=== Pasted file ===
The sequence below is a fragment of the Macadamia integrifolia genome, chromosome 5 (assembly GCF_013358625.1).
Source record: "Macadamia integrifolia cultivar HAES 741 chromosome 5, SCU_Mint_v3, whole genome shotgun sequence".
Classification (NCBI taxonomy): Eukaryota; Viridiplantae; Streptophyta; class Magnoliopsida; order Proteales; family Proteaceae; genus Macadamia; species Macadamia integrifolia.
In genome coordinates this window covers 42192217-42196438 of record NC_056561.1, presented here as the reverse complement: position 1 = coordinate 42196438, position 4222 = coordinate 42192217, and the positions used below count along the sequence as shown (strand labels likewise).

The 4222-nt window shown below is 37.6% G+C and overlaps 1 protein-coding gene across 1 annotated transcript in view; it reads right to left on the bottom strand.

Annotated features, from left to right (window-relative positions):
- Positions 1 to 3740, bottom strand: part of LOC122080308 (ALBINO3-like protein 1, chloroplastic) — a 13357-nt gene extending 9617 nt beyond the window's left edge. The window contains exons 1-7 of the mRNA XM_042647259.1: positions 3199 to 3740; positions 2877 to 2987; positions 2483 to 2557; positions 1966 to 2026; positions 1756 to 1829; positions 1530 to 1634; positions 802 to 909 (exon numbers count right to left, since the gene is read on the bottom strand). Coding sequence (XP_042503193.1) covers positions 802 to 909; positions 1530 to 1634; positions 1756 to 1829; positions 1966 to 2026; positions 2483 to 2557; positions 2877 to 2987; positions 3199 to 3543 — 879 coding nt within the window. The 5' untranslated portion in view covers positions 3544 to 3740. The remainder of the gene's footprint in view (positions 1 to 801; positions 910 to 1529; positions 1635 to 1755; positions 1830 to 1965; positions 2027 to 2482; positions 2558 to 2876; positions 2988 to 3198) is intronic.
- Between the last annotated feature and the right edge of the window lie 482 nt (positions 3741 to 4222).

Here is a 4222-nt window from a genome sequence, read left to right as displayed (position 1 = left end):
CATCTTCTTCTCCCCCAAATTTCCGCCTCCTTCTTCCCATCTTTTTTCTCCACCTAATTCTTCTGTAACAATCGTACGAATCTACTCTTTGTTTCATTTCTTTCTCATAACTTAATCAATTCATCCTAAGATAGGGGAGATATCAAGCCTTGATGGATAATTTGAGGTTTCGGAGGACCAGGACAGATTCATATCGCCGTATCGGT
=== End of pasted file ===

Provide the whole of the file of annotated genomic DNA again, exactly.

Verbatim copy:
The sequence below is a fragment of the Macadamia integrifolia genome, chromosome 5 (assembly GCF_013358625.1).
Source record: "Macadamia integrifolia cultivar HAES 741 chromosome 5, SCU_Mint_v3, whole genome shotgun sequence".
Classification (NCBI taxonomy): Eukaryota; Viridiplantae; Streptophyta; class Magnoliopsida; order Proteales; family Proteaceae; genus Macadamia; species Macadamia integrifolia.
In genome coordinates this window covers 42192217-42196438 of record NC_056561.1, presented here as the reverse complement: position 1 = coordinate 42196438, position 4222 = coordinate 42192217, and the positions used below count along the sequence as shown (strand labels likewise).

The 4222-nt window shown below is 37.6% G+C and overlaps 1 protein-coding gene across 1 annotated transcript in view; it reads right to left on the bottom strand.

Annotated features, from left to right (window-relative positions):
- Positions 1 to 3740, bottom strand: part of LOC122080308 (ALBINO3-like protein 1, chloroplastic) — a 13357-nt gene extending 9617 nt beyond the window's left edge. The window contains exons 1-7 of the mRNA XM_042647259.1: positions 3199 to 3740; positions 2877 to 2987; positions 2483 to 2557; positions 1966 to 2026; positions 1756 to 1829; positions 1530 to 1634; positions 802 to 909 (exon numbers count right to left, since the gene is read on the bottom strand). Coding sequence (XP_042503193.1) covers positions 802 to 909; positions 1530 to 1634; positions 1756 to 1829; positions 1966 to 2026; positions 2483 to 2557; positions 2877 to 2987; positions 3199 to 3543 — 879 coding nt within the window. The 5' untranslated portion in view covers positions 3544 to 3740. The remainder of the gene's footprint in view (positions 1 to 801; positions 910 to 1529; positions 1635 to 1755; positions 1830 to 1965; positions 2027 to 2482; positions 2558 to 2876; positions 2988 to 3198) is intronic.
- Between the last annotated feature and the right edge of the window lie 482 nt (positions 3741 to 4222).

Here is a 4222-nt window from a genome sequence, read left to right as displayed (position 1 = left end):
CATCTTCTTCTCCCCCAAATTTCCGCCTCCTTCTTCCCATCTTTTTTCTCCACCTAATTCTTCTGTAACAATCGTACGAATCTACTCTTTGTTTCATTTCTTTCTCATAACTTAATCAATTCATCCTAAGATAGGGGAGATATCAAGCCTTGATGGATAATTTGAGGTTTCGGAGGACCAGGACAGATTCATATCGCCGTATCGGT